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From staple goods to essentials: How the forest sector provides support during a crisis

2020 started with a crisis: a global pandemic surrounded by unprecedented uncertainty and economic recessions. While COVID-19 dominated headlines, so did stories about shortages of personal protective equipment like medical gowns and masks. During the COVID-19 pandemic, the forest sector was deemed essential to the well-being of Canadians because it directly supplies key sanitary household products and inputs for the production of numerous essential products and services, including medical gowns and non-medical masks.

An unprecedented start to 2020

A novel form of coronavirus and its associated disease, known as COVID-19, caused the pandemic in early 2020. COVID-19 causes pneumonia-like symptoms, including fever and difficulty breathing, and disproportionally affects elderly people and those with underlying health problems or compromised immune systems.

As in most countries around the world, confinement measures were put in place in Canada to slow the spread of the disease and ease the potential strain of an outbreak on the medical system until a treatment or vaccine can help protect Canadians. The side effect has been an extraordinary economic slowdown.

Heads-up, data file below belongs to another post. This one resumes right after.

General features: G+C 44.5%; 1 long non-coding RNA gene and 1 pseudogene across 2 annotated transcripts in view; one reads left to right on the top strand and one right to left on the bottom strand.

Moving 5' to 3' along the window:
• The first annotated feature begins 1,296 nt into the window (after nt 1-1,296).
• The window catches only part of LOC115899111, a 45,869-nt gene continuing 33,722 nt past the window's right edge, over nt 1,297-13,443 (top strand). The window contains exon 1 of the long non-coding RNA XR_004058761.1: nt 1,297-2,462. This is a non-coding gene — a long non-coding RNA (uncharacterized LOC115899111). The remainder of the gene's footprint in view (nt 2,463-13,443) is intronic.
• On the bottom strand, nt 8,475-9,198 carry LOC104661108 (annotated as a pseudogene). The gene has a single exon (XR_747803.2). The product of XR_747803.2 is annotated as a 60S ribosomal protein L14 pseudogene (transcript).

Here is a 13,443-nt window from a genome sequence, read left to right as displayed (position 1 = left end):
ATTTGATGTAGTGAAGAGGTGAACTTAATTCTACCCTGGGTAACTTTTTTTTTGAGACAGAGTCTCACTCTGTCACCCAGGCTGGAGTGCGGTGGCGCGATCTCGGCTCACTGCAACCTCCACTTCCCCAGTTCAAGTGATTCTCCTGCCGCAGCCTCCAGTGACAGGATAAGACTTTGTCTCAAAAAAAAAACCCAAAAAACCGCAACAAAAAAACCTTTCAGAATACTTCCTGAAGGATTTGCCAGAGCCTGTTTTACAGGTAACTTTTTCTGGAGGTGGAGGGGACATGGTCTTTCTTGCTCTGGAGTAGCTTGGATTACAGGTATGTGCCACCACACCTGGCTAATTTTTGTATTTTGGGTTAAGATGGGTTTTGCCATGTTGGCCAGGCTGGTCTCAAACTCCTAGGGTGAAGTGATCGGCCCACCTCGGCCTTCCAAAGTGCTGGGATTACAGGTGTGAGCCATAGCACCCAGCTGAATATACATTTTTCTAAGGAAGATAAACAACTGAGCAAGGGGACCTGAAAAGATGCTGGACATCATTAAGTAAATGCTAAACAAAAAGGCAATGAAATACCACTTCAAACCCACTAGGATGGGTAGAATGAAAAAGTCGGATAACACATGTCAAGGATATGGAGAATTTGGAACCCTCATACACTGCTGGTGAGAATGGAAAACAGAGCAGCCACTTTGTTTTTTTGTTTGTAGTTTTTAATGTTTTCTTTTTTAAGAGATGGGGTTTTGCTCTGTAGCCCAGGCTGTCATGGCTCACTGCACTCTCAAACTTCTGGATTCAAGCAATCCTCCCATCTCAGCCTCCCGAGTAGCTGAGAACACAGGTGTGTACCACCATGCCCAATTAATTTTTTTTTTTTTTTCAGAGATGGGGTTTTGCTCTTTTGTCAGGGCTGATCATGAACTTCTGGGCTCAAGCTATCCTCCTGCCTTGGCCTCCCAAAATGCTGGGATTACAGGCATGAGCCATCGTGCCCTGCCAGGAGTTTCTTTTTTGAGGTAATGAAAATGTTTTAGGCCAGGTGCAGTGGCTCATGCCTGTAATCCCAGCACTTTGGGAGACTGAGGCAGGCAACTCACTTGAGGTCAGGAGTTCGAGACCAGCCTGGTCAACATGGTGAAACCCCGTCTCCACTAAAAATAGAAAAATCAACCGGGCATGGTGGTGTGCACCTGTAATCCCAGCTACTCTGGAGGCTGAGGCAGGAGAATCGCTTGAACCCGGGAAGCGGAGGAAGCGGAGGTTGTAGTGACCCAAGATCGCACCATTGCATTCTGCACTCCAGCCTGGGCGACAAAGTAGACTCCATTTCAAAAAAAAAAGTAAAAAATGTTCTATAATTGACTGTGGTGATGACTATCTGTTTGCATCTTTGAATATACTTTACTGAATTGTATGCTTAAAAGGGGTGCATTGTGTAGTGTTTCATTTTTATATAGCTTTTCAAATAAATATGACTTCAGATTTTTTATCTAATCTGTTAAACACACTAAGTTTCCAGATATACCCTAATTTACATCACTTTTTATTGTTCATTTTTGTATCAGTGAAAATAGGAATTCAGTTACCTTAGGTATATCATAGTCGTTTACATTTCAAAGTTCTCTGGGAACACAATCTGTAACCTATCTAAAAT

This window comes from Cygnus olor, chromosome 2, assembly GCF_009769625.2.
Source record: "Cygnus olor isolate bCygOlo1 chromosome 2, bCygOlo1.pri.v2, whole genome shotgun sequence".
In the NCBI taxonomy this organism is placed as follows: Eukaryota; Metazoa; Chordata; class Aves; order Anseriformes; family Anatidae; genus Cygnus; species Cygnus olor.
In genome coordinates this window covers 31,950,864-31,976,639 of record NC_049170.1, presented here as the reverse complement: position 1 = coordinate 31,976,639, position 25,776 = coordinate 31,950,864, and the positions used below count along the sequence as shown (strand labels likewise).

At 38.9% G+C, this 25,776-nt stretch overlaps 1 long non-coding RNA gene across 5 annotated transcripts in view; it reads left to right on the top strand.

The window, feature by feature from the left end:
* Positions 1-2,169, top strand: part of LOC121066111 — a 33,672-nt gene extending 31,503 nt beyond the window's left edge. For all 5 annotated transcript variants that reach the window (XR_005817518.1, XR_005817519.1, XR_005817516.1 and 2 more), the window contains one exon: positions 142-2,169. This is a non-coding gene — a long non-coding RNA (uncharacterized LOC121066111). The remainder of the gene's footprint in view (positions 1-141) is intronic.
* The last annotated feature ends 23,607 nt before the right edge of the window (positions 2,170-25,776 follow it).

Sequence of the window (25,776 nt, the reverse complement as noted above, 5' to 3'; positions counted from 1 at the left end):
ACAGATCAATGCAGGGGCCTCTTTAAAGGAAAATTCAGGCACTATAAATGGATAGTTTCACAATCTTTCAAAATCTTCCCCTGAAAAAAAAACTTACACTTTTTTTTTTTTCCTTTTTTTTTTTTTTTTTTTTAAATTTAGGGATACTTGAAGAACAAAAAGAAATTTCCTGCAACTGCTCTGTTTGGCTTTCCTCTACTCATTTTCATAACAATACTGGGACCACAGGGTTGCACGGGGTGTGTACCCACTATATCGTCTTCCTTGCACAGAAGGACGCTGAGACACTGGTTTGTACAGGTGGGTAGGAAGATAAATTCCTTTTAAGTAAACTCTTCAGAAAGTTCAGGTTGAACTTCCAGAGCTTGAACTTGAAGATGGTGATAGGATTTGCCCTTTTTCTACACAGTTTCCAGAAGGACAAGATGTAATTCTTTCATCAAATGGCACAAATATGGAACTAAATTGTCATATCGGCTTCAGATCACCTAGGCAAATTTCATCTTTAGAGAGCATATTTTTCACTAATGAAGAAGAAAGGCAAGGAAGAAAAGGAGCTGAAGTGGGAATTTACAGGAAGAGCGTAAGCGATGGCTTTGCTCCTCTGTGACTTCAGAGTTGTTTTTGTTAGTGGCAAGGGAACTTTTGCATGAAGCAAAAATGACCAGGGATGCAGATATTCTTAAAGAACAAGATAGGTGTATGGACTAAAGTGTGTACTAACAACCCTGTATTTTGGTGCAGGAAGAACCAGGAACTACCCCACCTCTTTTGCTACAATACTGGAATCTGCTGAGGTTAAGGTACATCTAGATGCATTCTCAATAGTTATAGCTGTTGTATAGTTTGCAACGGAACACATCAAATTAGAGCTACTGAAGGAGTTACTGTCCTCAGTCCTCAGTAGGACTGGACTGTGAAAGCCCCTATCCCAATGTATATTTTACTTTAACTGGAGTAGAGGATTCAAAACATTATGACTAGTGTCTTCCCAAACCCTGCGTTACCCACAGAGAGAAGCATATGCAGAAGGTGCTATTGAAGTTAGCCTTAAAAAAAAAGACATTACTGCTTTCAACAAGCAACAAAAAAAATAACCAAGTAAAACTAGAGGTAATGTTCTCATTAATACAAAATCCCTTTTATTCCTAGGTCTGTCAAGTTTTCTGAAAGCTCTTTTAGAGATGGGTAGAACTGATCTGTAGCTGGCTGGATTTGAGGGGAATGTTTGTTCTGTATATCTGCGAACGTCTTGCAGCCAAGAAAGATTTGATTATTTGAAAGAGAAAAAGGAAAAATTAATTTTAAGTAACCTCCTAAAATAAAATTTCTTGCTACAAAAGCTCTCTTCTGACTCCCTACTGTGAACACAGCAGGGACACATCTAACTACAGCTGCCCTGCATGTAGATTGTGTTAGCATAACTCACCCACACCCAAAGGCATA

While Canada’s lockdown measures aimed to avert a health crisis, not all economic activities could be halted. Canada still needed to support critical infrastructure and the production of essential goods and services to ensure the health, safety and security of Canadians. In the days and weeks following lockdown announcements, governments in Canada identified the forest sector as playing an essential role in the lives of Canadians.

How forest sector workers helped “flatten the curve”

“Flattening the curve” refers to the public health strategy to slow the spread of COVID-19. Confinement and physical distancing measures reduce the spread of the virus so that the number of people needing medical attention at the same time does not exceed the medical system’s ability to care for them.

Forest sector workers continued to provide essential goods and services during the peak of the pandemic. Workplaces, including the forest sector, took steps to keep workers safe by reducing the workforce to maintain physical distancing, providing health screening to employees, wearing personal protective equipment, sequestering work teams and using technology to work remotely. Field workers, such as tree planters, also played their part in flattening the curve by working in self-contained camps with enhanced health and safety measures in place and reducing their interactions with local rural and Indigenous communities.

The integrated forest sector plays an essential role during a crisis

The Canadian forest sector provides day-to-day essentials to Canadians, such as toilet paper, sanitary products, and packaging and food-packing materials. It also supplies materials needed to make personal protective equipment – a crucial supply during a pandemic – such as protective medical gowns and hygiene products.